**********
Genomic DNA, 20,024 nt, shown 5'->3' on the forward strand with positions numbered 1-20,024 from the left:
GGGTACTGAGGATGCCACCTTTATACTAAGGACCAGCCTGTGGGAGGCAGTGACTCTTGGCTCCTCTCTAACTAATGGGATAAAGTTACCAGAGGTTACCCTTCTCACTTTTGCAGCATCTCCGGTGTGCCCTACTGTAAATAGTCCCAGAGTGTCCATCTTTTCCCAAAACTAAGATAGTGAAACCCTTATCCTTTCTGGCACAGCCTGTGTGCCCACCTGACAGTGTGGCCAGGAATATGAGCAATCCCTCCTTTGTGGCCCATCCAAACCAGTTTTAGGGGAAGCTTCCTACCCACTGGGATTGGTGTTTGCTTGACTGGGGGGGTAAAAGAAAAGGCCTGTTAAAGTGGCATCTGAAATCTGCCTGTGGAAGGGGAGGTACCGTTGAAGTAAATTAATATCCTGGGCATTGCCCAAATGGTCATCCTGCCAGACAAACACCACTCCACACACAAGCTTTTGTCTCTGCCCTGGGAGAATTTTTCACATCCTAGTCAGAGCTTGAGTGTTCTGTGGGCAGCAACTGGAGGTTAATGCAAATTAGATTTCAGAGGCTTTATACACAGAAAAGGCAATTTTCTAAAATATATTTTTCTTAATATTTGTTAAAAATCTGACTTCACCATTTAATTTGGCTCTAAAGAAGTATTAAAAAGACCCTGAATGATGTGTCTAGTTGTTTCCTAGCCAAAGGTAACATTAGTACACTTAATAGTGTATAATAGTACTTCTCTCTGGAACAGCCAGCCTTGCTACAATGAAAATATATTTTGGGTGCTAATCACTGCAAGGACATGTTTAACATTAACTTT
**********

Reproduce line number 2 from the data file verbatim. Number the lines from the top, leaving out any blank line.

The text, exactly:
GGGTACTGAGGATGCCACCTTTATACTAAGGACCAGCCTGTGGGAGGCAGTGACTCTTGGCTCCTCTCTAACTAATGGGATAAAGTTACCAGAGGTTACCCTTCTCACTTTTGCAGCATCTCCGGTGTGCCCTACTGTAAATAGTCCCAGAGTGTCCATCTTTTCCCAAAACTAAGATAGTGAAACCCTTATCCTTTCTGGCACAGCCTGTGTGCCCACCTGACAGTGTGGCCAGGAATATGAGCAATCCCTCCTTTGTGGCCCATCCAAACCAGTTTTAGGGGAAGCTTCCTACCCACTGGGATTGGTGTTTGCTTGACTGGGGGGGTAAAAGAAAAGGCCTGTTAAAGTGGCATCTGAAATCTGCCTGTGGAAGGGGAGGTACCGTTGAAGTAAATTAATATCCTGGGCATTGCCCAAATGGTCATCCTGCCAGACAAACACCACTCCACACACAAGCTTTTGTCTCTGCCCTGGGAGAATTTTTCACATCCTAGTCAGAGCTTGAGTGTTCTGTGGGCAGCAACTGGAGGTTAATGCAAATTAGATTTCAGAGGCTTTATACACAGAAAAGGCAATTTTCTAAAATATATTTTTCTTAATATTTGTTAAAAATCTGACTTCACCATTTAATTTGGCTCTAAAGAAGTATTAAAAAGACCCTGAATGATGTGTCTAGTTGTTTCCTAGCCAAAGGTAACATTAGTACACTTAATAGTGTATAATAGTACTTCTCTCTGGAACAGCCAGCCTTGCTACAATGAAAATATATTTTGGGTGCTAATCACTGCAAGGACATGTTTAACATTAACTTT